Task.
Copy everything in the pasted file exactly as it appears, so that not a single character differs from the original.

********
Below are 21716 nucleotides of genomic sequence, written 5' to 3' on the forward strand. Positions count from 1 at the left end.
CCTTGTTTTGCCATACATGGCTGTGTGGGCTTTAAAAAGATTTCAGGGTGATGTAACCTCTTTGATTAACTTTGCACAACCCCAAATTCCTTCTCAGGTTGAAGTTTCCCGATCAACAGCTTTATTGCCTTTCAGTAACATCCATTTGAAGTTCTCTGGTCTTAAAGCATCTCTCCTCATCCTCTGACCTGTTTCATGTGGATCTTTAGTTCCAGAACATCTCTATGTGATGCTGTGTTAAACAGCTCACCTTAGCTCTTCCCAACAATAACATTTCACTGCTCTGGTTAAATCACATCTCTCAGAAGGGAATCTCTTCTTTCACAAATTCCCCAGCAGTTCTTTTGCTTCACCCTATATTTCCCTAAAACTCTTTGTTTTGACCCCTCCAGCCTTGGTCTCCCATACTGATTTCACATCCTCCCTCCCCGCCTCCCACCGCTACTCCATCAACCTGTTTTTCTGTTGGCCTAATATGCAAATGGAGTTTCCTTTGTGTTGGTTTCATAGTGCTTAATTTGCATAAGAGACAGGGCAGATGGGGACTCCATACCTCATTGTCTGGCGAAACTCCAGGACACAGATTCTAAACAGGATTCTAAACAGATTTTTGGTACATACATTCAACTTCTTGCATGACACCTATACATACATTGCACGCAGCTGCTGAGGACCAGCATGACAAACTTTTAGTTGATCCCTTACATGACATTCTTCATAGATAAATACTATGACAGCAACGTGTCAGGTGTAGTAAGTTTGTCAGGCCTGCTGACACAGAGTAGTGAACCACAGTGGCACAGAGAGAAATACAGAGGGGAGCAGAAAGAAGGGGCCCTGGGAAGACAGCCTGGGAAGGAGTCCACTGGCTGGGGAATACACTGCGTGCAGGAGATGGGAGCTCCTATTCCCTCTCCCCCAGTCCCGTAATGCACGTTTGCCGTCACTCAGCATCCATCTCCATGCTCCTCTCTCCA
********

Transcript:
Below are 21716 nucleotides of genomic sequence, written 5' to 3' on the forward strand. Positions count from 1 at the left end.
CCTTGTTTTGCCATACATGGCTGTGTGGGCTTTAAAAAGATTTCAGGGTGATGTAACCTCTTTGATTAACTTTGCACAACCCCAAATTCCTTCTCAGGTTGAAGTTTCCCGATCAACAGCTTTATTGCCTTTCAGTAACATCCATTTGAAGTTCTCTGGTCTTAAAGCATCTCTCCTCATCCTCTGACCTGTTTCATGTGGATCTTTAGTTCCAGAACATCTCTATGTGATGCTGTGTTAAACAGCTCACCTTAGCTCTTCCCAACAATAACATTTCACTGCTCTGGTTAAATCACATCTCTCAGAAGGGAATCTCTTCTTTCACAAATTCCCCAGCAGTTCTTTTGCTTCACCCTATATTTCCCTAAAACTCTTTGTTTTGACCCCTCCAGCCTTGGTCTCCCATACTGATTTCACATCCTCCCTCCCCGCCTCCCACCGCTACTCCATCAACCTGTTTTTCTGTTGGCCTAATATGCAAATGGAGTTTCCTTTGTGTTGGTTTCATAGTGCTTAATTTGCATAAGAGACAGGGCAGATGGGGACTCCATACCTCATTGTCTGGCGAAACTCCAGGACACAGATTCTAAACAGGATTCTAAACAGATTTTTGGTACATACATTCAACTTCTTGCATGACACCTATACATACATTGCACGCAGCTGCTGAGGACCAGCATGACAAACTTTTAGTTGATCCCTTACATGACATTCTTCATAGATAAATACTATGACAGCAACGTGTCAGGTGTAGTAAGTTTGTCAGGCCTGCTGACACAGAGTAGTGAACCACAGTGGCACAGAGAGAAATACAGAGGGGAGCAGAAAGAAGGGGCCCTGGGAAGACAGCCTGGGAAGGAGTCCACTGGCTGGGGAATACACTGCGTGCAGGAGATGGGAGCTCCTATTCCCTCTCCCCCAGTCCCGTAATGCACGTTTGCCGTCACTCAGCATCCATCTCCATGCTCCTCTCTCCA